How much coffee is too much coffee? A nutritionist explains caffeine intake

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While there has been much discussion regarding the upped intake of alcohol during lockdown, there’s another beverage that has also been getting some extra attention during these times: coffee.

Sales of caffeinated drinks have soared during lockdown, with an extra £24m being spent on tea and coffee from grocery shops in the UK during June, according to consumer insight company Kantar. It is pretty easy to understand why: we are all looking for a dose of energy to beat lockdown fatigue, as well as searching for comfort and warmth to help get us through the day.  

Let’s be honest though, coffee gets a bad rap, particularly for anyone who’s found pouring the third mug of the day before 10AM (myself included). But what is it about coffee that we are all worried about?

“There is not a specific ingredient in coffee that is bad for us per se,” explains nutritionist Emilia Thompson PhD. “Rather, it’s vastly exceeding the amount of caffeine which we are used to that may cause some short-term disturbances.”

These can range from increased blood pressure to anxiety, Emilia explains, “but this tends to be in those already exhibiting anxiety or in those non-habituated to caffeine.” In already-regular coffee drinkers, these negative effects are usually only found in very high doses (more than 500mg, or five cups of coffee). “Up to two cups, which is, of course, a more realistic amount for consumption, appears to have no relevant effect,” Emilia says.      

How much coffee is too much coffee?

In fact, coffee has been associated with a reduction in type 2 diabetes (due to the polyphenols, an anti-oxidant, it contains) as well as Alzheimer’s, and heart disease. However, before you reach for that second (or third or fourth) mug, how much is too much? According to the European Food Standards Agency (EFSA) we shouldn’t be having more than 400mg of that a day, which equates to roughly four cups of coffee.

But what impacts one person is a drop in the ocean to another, so it’s best to account for your individual needs. 3-5mg/kg body weight is a rough dose and works out at around 200-350mg (or two-three cups of coffee a day for a 70kg person), according to the EFSA. And remember that if you’re a habitual tea drinker or you drink other caffeinated beverages like energy drinks you’ll need to reduce the coffee intake to account for that.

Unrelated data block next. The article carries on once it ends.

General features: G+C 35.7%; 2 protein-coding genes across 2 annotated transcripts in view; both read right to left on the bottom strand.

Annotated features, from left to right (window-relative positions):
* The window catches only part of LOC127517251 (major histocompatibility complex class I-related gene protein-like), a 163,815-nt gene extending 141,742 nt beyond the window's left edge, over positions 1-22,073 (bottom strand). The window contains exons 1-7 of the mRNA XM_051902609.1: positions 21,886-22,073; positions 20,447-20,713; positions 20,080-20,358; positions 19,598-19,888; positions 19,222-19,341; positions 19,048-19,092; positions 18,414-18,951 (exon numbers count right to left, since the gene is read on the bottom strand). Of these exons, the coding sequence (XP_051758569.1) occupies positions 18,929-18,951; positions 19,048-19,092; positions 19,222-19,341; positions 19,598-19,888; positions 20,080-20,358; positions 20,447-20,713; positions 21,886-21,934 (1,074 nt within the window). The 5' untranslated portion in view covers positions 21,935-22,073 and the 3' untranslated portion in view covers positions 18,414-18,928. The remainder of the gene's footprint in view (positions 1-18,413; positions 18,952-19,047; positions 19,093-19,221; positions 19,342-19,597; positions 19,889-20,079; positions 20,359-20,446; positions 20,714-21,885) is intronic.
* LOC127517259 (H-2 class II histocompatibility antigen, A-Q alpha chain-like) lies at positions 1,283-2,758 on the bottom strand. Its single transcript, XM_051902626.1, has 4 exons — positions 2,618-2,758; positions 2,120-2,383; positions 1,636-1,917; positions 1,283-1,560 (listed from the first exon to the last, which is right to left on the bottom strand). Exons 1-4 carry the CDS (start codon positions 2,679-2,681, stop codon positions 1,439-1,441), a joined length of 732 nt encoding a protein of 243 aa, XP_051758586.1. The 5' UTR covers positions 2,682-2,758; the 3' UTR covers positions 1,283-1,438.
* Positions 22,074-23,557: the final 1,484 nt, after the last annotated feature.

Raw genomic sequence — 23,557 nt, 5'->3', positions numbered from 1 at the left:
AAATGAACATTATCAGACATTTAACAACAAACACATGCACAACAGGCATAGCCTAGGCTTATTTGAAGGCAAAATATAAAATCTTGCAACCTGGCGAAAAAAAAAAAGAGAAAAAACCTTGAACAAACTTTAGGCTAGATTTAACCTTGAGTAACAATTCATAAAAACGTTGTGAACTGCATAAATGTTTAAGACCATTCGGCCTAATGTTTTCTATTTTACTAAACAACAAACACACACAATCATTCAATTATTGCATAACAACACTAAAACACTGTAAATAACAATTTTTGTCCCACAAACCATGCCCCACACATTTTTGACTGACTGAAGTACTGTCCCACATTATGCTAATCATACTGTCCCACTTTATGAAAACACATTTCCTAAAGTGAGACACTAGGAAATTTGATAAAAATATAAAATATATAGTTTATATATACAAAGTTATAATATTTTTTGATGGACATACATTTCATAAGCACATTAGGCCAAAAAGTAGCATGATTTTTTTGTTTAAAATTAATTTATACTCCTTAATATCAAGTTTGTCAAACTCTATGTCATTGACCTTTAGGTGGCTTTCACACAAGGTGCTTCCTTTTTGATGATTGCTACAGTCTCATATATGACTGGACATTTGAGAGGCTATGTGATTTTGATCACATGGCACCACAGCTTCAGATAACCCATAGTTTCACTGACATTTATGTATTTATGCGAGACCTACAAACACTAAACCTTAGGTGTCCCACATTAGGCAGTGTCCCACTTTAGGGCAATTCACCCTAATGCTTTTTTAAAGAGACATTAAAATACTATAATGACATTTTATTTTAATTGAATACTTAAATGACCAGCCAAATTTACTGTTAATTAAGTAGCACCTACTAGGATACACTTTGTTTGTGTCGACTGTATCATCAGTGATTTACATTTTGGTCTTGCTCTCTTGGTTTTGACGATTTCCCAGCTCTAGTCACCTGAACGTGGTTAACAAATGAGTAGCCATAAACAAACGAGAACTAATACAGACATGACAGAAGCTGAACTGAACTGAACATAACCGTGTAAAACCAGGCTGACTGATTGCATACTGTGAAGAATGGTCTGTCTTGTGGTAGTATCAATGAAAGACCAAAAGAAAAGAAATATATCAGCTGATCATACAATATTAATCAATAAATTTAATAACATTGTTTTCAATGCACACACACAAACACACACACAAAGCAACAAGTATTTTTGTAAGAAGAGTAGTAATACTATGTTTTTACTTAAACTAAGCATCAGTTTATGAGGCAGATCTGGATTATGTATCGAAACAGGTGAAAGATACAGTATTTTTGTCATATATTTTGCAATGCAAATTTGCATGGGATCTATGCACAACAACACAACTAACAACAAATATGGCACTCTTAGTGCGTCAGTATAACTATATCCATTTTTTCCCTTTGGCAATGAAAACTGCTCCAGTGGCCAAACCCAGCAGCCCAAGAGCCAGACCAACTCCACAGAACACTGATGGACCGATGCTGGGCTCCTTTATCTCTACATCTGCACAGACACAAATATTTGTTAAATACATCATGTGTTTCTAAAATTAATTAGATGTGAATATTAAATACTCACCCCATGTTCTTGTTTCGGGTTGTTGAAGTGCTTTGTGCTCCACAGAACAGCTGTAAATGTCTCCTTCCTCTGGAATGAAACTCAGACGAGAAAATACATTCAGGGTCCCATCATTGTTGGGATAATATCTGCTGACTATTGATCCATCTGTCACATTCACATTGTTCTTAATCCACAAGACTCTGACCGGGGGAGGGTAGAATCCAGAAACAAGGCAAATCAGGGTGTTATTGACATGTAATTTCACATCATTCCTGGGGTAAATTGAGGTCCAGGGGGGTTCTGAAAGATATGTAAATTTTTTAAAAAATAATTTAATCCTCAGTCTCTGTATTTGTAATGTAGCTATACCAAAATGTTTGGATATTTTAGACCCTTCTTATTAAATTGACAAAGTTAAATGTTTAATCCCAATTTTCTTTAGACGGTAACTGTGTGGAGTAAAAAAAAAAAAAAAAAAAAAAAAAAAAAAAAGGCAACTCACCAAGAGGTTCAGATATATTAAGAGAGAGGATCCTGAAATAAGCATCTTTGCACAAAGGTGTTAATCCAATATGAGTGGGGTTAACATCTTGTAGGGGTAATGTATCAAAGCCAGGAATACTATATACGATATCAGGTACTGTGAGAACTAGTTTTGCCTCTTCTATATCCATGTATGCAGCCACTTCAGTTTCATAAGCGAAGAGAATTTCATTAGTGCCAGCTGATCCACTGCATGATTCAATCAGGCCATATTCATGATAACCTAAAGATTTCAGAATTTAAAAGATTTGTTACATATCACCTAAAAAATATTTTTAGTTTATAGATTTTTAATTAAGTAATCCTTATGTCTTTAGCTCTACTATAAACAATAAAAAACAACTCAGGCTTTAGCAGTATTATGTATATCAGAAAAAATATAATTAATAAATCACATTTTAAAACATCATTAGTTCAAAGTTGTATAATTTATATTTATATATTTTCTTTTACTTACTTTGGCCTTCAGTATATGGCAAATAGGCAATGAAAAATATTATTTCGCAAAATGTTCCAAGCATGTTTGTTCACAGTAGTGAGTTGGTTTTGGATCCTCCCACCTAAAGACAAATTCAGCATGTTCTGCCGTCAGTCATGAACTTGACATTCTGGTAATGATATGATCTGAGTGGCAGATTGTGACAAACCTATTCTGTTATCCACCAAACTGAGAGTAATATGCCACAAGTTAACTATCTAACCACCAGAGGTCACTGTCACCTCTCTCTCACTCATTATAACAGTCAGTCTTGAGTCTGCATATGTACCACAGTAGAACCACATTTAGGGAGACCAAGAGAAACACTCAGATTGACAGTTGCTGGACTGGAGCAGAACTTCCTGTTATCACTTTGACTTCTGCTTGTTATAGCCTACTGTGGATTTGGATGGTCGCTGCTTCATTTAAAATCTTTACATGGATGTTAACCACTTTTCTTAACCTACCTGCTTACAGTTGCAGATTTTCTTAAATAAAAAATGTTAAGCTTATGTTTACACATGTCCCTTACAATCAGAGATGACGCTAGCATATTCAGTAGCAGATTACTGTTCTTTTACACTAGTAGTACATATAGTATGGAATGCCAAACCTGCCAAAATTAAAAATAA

It’s also important to note that while a recent study by Reykjavik University was widely reported on for suggesting that pregnant women should avoid all caffeine, the NHS say consuming 200mg or less a day should not pose any significant risk to the mother or baby. 

If you are going to pour yourself a big mug, Emilia advises that you introduce and increase it in small increments so as to not give your body a shocking dose of caffeine. And, “morning time is best,” says Emilia. “Ideally, avoid having caffeine within 10 hours of your usual bedtime.” Studies show that single doses of 100 mg of caffeine (about one cup of coffee) may increase sleep latency and reduce sleep duration in some people, particularly when consumed close to bedtime.

But, let’s not forget that an energy boost isn’t always bad: “Having coffee before working out can help delay fatigue and support exercise intensity,” Emilia says, making it the perfect pre-workout drink.

So, while it can “support both cognitive and physical performance, and it tastes delicious,” Emilia reminds us that there can be too much of a good thing. “Should you feel any negative impacts of coffee personally, for example, disturbed sleep or increased anxiety, then try reducing your caffeine intake. There is no gold-standard test for this, it is somewhat subjective.”

There’s no shame in simply loving a steaming flat white. But if you are feeling so tired that you have to have to turn to caffeine regularly, it’s best to speak with a doctor about what your body is trying to tell you, rather than masking it with coffee. 

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Images: Getty 

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